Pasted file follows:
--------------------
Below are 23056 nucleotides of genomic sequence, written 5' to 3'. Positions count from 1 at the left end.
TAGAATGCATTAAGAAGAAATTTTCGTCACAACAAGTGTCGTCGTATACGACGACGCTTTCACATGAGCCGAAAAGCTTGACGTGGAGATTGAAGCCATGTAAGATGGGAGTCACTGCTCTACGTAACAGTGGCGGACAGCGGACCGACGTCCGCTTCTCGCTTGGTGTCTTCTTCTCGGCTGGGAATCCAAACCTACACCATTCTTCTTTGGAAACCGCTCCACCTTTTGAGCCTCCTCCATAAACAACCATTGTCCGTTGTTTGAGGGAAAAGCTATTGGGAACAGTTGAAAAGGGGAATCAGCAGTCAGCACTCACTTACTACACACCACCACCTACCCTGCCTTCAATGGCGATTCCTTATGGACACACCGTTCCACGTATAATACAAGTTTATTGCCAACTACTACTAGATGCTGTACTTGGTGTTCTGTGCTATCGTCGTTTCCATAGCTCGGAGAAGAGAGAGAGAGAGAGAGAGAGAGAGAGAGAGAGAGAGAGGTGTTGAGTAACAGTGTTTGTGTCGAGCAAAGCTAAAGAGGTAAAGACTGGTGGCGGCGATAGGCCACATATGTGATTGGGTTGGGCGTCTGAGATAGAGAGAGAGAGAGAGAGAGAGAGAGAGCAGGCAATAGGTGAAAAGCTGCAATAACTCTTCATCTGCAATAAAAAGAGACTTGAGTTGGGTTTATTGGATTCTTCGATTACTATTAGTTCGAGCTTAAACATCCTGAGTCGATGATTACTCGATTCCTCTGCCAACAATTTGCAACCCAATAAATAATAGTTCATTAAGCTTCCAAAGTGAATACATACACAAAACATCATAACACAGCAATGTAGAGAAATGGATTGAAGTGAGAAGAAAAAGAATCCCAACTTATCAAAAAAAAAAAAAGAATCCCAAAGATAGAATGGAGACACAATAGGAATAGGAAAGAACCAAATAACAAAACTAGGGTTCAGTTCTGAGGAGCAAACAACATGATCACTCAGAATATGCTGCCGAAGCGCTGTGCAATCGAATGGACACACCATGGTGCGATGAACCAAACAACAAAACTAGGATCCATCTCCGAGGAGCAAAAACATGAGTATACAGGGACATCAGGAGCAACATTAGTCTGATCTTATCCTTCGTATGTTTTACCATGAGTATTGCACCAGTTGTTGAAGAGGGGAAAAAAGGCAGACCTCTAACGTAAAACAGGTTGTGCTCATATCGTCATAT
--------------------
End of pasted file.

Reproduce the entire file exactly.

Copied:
Below are 23056 nucleotides of genomic sequence, written 5' to 3'. Positions count from 1 at the left end.
TAGAATGCATTAAGAAGAAATTTTCGTCACAACAAGTGTCGTCGTATACGACGACGCTTTCACATGAGCCGAAAAGCTTGACGTGGAGATTGAAGCCATGTAAGATGGGAGTCACTGCTCTACGTAACAGTGGCGGACAGCGGACCGACGTCCGCTTCTCGCTTGGTGTCTTCTTCTCGGCTGGGAATCCAAACCTACACCATTCTTCTTTGGAAACCGCTCCACCTTTTGAGCCTCCTCCATAAACAACCATTGTCCGTTGTTTGAGGGAAAAGCTATTGGGAACAGTTGAAAAGGGGAATCAGCAGTCAGCACTCACTTACTACACACCACCACCTACCCTGCCTTCAATGGCGATTCCTTATGGACACACCGTTCCACGTATAATACAAGTTTATTGCCAACTACTACTAGATGCTGTACTTGGTGTTCTGTGCTATCGTCGTTTCCATAGCTCGGAGAAGAGAGAGAGAGAGAGAGAGAGAGAGAGAGAGAGAGAGAGGTGTTGAGTAACAGTGTTTGTGTCGAGCAAAGCTAAAGAGGTAAAGACTGGTGGCGGCGATAGGCCACATATGTGATTGGGTTGGGCGTCTGAGATAGAGAGAGAGAGAGAGAGAGAGAGAGAGCAGGCAATAGGTGAAAAGCTGCAATAACTCTTCATCTGCAATAAAAAGAGACTTGAGTTGGGTTTATTGGATTCTTCGATTACTATTAGTTCGAGCTTAAACATCCTGAGTCGATGATTACTCGATTCCTCTGCCAACAATTTGCAACCCAATAAATAATAGTTCATTAAGCTTCCAAAGTGAATACATACACAAAACATCATAACACAGCAATGTAGAGAAATGGATTGAAGTGAGAAGAAAAAGAATCCCAACTTATCAAAAAAAAAAAAAGAATCCCAAAGATAGAATGGAGACACAATAGGAATAGGAAAGAACCAAATAACAAAACTAGGGTTCAGTTCTGAGGAGCAAACAACATGATCACTCAGAATATGCTGCCGAAGCGCTGTGCAATCGAATGGACACACCATGGTGCGATGAACCAAACAACAAAACTAGGATCCATCTCCGAGGAGCAAAAACATGAGTATACAGGGACATCAGGAGCAACATTAGTCTGATCTTATCCTTCGTATGTTTTACCATGAGTATTGCACCAGTTGTTGAAGAGGGGAAAAAAGGCAGACCTCTAACGTAAAACAGGTTGTGCTCATATCGTCATAT